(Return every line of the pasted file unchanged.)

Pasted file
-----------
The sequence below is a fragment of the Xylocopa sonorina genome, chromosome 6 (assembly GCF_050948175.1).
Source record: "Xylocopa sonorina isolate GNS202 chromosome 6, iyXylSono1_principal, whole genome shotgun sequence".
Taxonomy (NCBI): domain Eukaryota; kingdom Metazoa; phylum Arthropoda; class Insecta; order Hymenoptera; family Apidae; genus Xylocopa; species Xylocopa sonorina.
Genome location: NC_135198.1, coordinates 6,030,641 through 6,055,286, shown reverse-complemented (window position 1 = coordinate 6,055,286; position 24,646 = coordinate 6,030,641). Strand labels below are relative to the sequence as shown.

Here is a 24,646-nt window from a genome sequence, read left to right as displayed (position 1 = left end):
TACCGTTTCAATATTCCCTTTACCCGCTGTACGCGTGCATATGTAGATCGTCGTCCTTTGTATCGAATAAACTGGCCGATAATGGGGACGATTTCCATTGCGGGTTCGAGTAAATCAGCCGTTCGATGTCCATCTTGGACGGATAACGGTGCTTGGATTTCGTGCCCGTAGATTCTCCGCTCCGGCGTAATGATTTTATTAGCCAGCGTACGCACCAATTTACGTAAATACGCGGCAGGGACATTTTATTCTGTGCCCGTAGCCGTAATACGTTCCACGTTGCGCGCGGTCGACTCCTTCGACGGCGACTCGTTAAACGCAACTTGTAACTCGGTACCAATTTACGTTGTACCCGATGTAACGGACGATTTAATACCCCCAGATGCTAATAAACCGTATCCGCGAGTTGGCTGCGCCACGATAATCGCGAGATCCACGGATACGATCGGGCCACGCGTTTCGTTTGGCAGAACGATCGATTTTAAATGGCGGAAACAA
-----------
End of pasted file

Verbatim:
The sequence below is a fragment of the Xylocopa sonorina genome, chromosome 6 (assembly GCF_050948175.1).
Source record: "Xylocopa sonorina isolate GNS202 chromosome 6, iyXylSono1_principal, whole genome shotgun sequence".
Taxonomy (NCBI): domain Eukaryota; kingdom Metazoa; phylum Arthropoda; class Insecta; order Hymenoptera; family Apidae; genus Xylocopa; species Xylocopa sonorina.
Genome location: NC_135198.1, coordinates 6,030,641 through 6,055,286, shown reverse-complemented (window position 1 = coordinate 6,055,286; position 24,646 = coordinate 6,030,641). Strand labels below are relative to the sequence as shown.

Here is a 24,646-nt window from a genome sequence, read left to right as displayed (position 1 = left end):
TACCGTTTCAATATTCCCTTTACCCGCTGTACGCGTGCATATGTAGATCGTCGTCCTTTGTATCGAATAAACTGGCCGATAATGGGGACGATTTCCATTGCGGGTTCGAGTAAATCAGCCGTTCGATGTCCATCTTGGACGGATAACGGTGCTTGGATTTCGTGCCCGTAGATTCTCCGCTCCGGCGTAATGATTTTATTAGCCAGCGTACGCACCAATTTACGTAAATACGCGGCAGGGACATTTTATTCTGTGCCCGTAGCCGTAATACGTTCCACGTTGCGCGCGGTCGACTCCTTCGACGGCGACTCGTTAAACGCAACTTGTAACTCGGTACCAATTTACGTTGTACCCGATGTAACGGACGATTTAATACCCCCAGATGCTAATAAACCGTATCCGCGAGTTGGCTGCGCCACGATAATCGCGAGATCCACGGATACGATCGGGCCACGCGTTTCGTTTGGCAGAACGATCGATTTTAAATGGCGGAAACAA